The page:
The current pandemic has caused more than 170,000 deaths worldwide. But just where did the coronavirus (COVID-19) originate… and how?
The novel coronavirus (or COVID-19, as the disease was named by the World Health Organisation in February 2020) is widely believed to have started in the now-infamous Huanan seafood market, in the capital of China’s Hubei province, Wuhan.
Known to be a ‘wet market’, where live wild animals were being traded, it’s thought the virus somehow ‘jumped’ from an animal to a human host. But how did this happen… and in which species did it originate?
‘COVID-19 is an example of a zoonotic disease – one that can spread from animals to humans,’ explains Dr Mark Jones, head of policy at Born Free. ‘Many infectious agents have the potential to be zoonotic. The World Health Organisation estimates that 60 per cent of all human infectious diseases recognised so far are zoonoses, and about 75 per cent of emerging infectious diseases that have affected people over the past three decades originated from wild animals.
‘Recent human zoonotic epidemics include Severe Acute Respiratory Syndrome (SARS), another coronavirus that also emerged in southern China in 2002, which infected more than 8,000 people and resulted in 774 deaths. SARS is thought to have originated in bats and made its way to people via civets. Other notable examples of zoonotic epidemics include Ebola, Middle Eastern Respiratory Syndrome (MERS) and HIV.’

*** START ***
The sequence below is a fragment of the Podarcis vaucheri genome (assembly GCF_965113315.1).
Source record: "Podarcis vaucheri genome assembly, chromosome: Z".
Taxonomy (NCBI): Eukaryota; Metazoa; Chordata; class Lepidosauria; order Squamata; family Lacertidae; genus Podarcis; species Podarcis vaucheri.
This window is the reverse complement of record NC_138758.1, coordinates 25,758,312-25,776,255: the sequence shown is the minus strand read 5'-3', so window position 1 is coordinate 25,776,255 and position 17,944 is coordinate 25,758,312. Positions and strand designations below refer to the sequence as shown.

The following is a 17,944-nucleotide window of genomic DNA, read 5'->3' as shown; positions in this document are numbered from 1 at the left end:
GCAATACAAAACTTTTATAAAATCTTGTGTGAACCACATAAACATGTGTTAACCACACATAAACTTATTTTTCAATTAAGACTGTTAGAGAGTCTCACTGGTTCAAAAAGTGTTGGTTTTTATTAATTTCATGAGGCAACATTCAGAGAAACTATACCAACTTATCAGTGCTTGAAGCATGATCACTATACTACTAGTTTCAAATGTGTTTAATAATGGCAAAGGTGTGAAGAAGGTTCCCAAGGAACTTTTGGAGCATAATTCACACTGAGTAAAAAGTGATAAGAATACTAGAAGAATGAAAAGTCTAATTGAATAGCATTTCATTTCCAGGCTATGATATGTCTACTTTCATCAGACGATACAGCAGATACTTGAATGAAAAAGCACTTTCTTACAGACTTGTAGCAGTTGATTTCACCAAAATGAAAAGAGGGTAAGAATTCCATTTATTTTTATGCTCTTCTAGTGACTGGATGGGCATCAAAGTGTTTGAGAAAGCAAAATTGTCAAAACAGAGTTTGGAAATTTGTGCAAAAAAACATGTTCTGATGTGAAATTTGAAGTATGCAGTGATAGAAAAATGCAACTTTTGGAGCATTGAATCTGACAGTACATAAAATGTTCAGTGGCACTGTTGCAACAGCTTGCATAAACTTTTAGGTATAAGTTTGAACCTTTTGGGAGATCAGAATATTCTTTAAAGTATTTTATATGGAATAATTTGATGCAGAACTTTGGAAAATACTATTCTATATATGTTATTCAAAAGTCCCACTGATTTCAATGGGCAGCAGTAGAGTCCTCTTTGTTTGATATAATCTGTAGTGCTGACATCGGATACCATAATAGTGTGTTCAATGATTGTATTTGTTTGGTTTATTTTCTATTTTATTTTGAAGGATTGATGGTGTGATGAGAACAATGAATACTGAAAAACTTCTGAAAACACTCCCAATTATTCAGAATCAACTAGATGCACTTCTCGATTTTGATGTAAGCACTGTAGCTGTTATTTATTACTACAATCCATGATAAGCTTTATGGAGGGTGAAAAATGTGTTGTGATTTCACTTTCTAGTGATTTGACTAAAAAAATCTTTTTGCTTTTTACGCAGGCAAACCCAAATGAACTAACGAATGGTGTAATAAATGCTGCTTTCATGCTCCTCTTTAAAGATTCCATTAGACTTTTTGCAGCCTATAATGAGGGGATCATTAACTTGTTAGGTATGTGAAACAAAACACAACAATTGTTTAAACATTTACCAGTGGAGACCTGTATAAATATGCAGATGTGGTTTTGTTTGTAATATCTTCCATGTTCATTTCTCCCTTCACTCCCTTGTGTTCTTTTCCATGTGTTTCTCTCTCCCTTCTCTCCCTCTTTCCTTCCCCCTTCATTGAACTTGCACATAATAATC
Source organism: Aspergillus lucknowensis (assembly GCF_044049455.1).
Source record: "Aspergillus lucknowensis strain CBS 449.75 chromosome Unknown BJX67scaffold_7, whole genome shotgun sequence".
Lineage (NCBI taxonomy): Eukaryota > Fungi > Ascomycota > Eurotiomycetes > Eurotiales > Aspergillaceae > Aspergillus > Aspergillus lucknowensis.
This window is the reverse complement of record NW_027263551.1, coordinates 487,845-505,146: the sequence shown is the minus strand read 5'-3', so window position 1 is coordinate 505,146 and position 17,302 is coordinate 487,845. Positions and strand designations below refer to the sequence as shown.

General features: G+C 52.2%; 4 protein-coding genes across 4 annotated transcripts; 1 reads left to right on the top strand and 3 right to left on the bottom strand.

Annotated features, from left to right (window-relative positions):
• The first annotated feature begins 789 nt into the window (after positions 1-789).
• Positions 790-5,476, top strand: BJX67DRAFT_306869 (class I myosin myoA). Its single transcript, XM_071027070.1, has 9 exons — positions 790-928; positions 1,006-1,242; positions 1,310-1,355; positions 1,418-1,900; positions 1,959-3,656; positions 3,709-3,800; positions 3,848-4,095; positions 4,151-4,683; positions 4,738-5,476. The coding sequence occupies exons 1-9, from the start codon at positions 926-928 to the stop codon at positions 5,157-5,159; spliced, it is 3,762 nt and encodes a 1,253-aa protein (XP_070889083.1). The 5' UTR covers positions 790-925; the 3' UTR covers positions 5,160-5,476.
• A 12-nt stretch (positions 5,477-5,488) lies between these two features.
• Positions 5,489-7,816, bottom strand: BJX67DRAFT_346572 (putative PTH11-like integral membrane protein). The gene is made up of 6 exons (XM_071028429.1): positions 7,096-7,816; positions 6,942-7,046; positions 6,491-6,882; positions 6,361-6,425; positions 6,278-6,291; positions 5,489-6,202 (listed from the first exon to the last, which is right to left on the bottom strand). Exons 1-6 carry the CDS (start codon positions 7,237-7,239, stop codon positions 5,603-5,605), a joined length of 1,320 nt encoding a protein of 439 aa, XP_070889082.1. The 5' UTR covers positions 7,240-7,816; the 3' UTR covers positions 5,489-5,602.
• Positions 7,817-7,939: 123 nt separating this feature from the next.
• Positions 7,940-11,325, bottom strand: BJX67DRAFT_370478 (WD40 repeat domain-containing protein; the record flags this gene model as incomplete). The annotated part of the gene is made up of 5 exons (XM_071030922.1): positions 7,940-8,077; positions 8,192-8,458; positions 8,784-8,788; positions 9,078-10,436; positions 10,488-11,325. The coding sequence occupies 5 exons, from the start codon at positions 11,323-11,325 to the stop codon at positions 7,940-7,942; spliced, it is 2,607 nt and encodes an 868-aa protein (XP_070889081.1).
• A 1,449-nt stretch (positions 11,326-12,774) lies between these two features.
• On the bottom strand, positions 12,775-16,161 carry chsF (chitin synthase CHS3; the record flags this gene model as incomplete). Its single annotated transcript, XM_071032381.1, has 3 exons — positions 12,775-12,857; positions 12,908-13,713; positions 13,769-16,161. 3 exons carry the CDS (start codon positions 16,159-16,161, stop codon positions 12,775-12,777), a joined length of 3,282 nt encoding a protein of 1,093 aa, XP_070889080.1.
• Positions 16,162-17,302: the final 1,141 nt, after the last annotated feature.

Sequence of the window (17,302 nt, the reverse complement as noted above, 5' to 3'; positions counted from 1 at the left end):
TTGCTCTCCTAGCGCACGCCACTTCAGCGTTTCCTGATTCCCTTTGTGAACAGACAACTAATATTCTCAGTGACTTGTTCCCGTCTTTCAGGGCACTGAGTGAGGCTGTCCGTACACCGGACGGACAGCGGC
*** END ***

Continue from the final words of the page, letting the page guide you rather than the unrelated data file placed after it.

Covid-19 origin theories
While it’s highly likely that Huanan market was the site of the start of COVID-19, there are some early cases that cannot be linked there, suggesting the first human infections may have actually happened before the market-related cases occurred.
In a study published in Nature, ‘The proximal origin of SARS-CoV-2’ (the name of the virus that causes COVID-19), scientists propose three different theories as to the origin of the pandemic:
1) It started in an animal host
Due to the fact that so many of the early cases of COVID-19 can be linked directly to the Wuhan market, the most widely accepted theory is that the virus came from an animal source. But which animal?